Friday, July 20, 2012

What we learned on vacaton about housing decisions

In my limited observations, one of the most difficult decisions related to aging is what kind of housing to have at different stages of life.  I have seen one person handle this extremely well.  She was in her late 80s, single and healthy when she decided to sell her single family home and move into a retirement apartment complex.  She carefully disposed of everything she wasn't going to take with her, prepared her home to sell, researched the potential retirement home options with a focus on only those that were rentals and offered some additional assistance such as meals and availability of short term nursing care, and then moved forward.  Why only rentals?  She is quite aware that her situation could change suddenly requiring a greater level of assistance and she did not want her money tied up in a property that she would have to sell to be able to afford care.  Good move in light of the real estate debacle that has occurred since.

Then there is a relative who impulsively put his home up for sale without thinking through what kind of housing would come next.  The desire to be rid of the cost and effort of a single family home is understandable - I feel the same way.  Once this person started looking for the next housing options reality set in as none of them were as nice as the current home.  After much discussion and with the advice of another relative who is a realtor, he was able to cancel the sales contract with our help.  Is his current living situation ideal?  Absolutely not but a lift has been installed on the stairs and other changes can be made as needed.  Is he willing to move into the type of housing available that better meets his needs?  Not at this time.  Can he afford to stay where he is and hire additional help?  Yes.  Is he sleeping better and feeling less stressed since taking his house off the market?  Absolutely.  Just imagine the stress and difficulties if the house had been sold and no decision had been made about next steps.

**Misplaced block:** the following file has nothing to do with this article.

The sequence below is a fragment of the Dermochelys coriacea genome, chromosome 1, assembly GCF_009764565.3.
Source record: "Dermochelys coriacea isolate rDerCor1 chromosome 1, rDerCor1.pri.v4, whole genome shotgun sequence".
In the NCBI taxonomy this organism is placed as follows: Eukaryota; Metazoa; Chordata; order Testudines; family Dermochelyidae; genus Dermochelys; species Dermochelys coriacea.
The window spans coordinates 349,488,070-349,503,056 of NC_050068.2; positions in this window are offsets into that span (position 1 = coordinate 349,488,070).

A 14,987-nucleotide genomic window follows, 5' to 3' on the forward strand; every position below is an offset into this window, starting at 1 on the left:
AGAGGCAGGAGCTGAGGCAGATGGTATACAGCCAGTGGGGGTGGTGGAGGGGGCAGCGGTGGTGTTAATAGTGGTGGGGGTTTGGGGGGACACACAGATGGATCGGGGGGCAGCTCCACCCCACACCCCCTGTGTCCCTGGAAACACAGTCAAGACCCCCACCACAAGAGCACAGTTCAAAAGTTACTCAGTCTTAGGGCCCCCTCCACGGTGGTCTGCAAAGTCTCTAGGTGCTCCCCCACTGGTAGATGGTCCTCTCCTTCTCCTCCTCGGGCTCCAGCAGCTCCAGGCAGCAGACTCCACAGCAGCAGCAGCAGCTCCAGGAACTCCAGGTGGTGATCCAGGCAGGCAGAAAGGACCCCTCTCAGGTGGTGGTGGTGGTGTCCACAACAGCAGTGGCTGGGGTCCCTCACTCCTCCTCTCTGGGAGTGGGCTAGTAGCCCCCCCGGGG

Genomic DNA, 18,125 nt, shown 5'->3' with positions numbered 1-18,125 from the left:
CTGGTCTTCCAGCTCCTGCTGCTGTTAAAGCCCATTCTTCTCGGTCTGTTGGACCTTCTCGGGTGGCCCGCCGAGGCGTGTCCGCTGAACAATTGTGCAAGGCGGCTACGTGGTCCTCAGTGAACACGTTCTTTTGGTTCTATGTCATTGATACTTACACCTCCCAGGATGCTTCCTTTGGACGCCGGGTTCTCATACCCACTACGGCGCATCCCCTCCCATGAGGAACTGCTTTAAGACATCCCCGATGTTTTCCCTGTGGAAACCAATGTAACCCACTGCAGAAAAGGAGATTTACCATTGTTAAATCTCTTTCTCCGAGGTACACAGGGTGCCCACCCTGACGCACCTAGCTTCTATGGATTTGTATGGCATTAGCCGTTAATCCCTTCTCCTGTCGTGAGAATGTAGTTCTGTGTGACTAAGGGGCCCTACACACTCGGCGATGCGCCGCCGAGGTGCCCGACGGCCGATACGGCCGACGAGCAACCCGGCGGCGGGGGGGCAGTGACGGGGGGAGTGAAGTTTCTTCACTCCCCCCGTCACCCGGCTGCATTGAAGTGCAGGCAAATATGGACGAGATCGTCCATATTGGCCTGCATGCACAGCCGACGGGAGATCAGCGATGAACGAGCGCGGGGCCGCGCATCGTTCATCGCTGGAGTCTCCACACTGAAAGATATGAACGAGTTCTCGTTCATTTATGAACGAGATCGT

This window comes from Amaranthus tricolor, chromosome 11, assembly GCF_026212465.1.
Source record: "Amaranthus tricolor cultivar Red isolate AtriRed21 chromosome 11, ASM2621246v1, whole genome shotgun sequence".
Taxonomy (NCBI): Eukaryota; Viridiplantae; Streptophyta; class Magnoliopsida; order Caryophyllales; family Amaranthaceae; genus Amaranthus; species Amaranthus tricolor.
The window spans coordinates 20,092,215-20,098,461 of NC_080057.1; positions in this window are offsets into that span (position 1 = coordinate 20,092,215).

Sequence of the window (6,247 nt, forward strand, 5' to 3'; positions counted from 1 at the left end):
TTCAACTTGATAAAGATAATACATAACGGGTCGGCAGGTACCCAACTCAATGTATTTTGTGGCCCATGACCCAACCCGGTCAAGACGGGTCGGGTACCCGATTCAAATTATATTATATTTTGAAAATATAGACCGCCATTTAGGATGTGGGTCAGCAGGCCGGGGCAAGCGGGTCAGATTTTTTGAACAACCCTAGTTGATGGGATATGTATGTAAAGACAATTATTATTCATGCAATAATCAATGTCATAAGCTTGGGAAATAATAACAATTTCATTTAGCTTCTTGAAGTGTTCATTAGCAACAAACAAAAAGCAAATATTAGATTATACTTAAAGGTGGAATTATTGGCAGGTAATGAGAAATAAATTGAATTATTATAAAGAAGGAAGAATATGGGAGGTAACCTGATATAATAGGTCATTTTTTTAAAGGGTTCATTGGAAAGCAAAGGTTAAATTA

My husband and I talk about where we want to live once he retires in 5 1/2 years.  We know our current home and yard are untenable.  We want to live nearer to family and probably near a coast.  We tend to focus though on where to live geographically and not on what kind of housing and financial arrangement would be appropriate.  That is something we seriously need to talk about over the next few years.

Here is a link that can help you and your loved ones think through this important decision - Senior Housing Options


  1. I too am trying to plan for our future housing needs and long term care. It is all so confusing but better to plan now than burden our kiddo's with the task

    1. I agree. For the housing part of it I think it certainly helps if you are an adaptable person who can find happiness in a variety of living situations. And often it helps if you can just let go of many belongings and live with less.


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